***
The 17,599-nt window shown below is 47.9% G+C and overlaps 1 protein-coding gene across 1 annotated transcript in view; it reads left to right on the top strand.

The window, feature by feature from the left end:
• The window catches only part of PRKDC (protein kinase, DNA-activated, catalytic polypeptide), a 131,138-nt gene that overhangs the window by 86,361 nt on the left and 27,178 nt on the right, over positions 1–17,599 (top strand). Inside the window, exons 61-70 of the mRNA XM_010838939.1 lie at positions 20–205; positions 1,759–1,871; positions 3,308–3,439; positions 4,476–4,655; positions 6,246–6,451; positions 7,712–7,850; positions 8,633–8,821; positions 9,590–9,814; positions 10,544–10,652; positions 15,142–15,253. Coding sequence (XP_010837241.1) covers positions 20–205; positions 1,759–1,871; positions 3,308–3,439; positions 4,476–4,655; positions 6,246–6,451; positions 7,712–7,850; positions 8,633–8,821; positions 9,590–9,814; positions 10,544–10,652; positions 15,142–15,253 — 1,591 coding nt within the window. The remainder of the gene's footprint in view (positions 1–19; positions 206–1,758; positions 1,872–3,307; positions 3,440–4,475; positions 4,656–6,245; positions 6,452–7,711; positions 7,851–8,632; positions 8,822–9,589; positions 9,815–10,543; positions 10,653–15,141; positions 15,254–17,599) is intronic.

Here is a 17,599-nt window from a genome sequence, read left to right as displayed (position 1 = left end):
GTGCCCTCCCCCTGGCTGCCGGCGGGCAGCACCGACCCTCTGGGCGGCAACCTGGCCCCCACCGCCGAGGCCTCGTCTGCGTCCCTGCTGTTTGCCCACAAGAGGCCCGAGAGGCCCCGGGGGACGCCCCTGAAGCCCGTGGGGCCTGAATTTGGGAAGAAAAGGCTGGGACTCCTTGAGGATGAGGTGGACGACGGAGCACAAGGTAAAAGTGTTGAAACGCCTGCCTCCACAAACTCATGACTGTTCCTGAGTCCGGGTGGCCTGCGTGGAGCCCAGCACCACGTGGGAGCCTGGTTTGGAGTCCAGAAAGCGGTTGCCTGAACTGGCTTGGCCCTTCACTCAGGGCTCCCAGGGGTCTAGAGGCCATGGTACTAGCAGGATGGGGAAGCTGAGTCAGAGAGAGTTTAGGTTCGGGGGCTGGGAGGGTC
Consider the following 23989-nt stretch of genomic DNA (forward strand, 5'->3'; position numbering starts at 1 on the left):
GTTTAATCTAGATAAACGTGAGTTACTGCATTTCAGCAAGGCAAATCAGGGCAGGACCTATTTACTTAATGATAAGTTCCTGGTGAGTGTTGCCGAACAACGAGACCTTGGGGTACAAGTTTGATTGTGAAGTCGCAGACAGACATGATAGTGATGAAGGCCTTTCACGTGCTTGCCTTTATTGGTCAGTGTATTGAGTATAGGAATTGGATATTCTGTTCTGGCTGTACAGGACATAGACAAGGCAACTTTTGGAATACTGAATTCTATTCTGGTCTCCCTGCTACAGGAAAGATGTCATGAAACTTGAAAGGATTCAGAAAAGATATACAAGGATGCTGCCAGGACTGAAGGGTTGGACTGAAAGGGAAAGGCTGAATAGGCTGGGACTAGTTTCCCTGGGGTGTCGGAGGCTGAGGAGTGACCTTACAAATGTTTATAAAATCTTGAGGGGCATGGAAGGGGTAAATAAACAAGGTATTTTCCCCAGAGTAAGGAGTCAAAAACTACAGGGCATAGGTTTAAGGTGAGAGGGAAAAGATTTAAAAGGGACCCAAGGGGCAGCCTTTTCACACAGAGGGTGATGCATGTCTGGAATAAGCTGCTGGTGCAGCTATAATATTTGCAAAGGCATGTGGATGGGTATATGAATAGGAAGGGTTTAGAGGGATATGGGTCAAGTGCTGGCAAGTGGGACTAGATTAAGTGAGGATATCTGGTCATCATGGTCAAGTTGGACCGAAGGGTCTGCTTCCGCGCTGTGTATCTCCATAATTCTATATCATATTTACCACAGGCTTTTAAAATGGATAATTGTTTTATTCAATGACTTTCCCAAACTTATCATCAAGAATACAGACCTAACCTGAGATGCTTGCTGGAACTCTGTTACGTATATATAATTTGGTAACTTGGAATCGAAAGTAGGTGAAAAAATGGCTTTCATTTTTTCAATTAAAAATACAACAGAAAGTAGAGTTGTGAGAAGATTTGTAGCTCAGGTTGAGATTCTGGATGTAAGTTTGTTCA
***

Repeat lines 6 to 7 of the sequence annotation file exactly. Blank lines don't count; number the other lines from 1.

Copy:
Consider the following 23989-nt stretch of genomic DNA (forward strand, 5'->3'; position numbering starts at 1 on the left):
GTTTAATCTAGATAAACGTGAGTTACTGCATTTCAGCAAGGCAAATCAGGGCAGGACCTATTTACTTAATGATAAGTTCCTGGTGAGTGTTGCCGAACAACGAGACCTTGGGGTACAAGTTTGATTGTGAAGTCGCAGACAGACATGATAGTGATGAAGGCCTTTCACGTGCTTGCCTTTATTGGTCAGTGTATTGAGTATAGGAATTGGATATTCTGTTCTGGCTGTACAGGACATAGACAAGGCAACTTTTGGAATACTGAATTCTATTCTGGTCTCCCTGCTACAGGAAAGATGTCATGAAACTTGAAAGGATTCAGAAAAGATATACAAGGATGCTGCCAGGACTGAAGGGTTGGACTGAAAGGGAAAGGCTGAATAGGCTGGGACTAGTTTCCCTGGGGTGTCGGAGGCTGAGGAGTGACCTTACAAATGTTTATAAAATCTTGAGGGGCATGGAAGGGGTAAATAAACAAGGTATTTTCCCCAGAGTAAGGAGTCAAAAACTACAGGGCATAGGTTTAAGGTGAGAGGGAAAAGATTTAAAAGGGACCCAAGGGGCAGCCTTTTCACACAGAGGGTGATGCATGTCTGGAATAAGCTGCTGGTGCAGCTATAATATTTGCAAAGGCATGTGGATGGGTATATGAATAGGAAGGGTTTAGAGGGATATGGGTCAAGTGCTGGCAAGTGGGACTAGATTAAGTGAGGATATCTGGTCATCATGGTCAAGTTGGACCGAAGGGTCTGCTTCCGCGCTGTGTATCTCCATAATTCTATATCATATTTACCACAGGCTTTTAAAATGGATAATTGTTTTATTCAATGACTTTCCCAAACTTATCATCAAGAATACAGACCTAACCTGAGATGCTTGCTGGAACTCTGTTACGTATATATAATTTGGTAACTTGGAATCGAAAGTAGGTGAAAAAATGGCTTTCATTTTTTCAATTAAAAATACAACAGAAAGTAGAGTTGTGAGAAGATTTGTAGCTCAGGTTGAGATTCTGGATGTAAGTTTGTTCA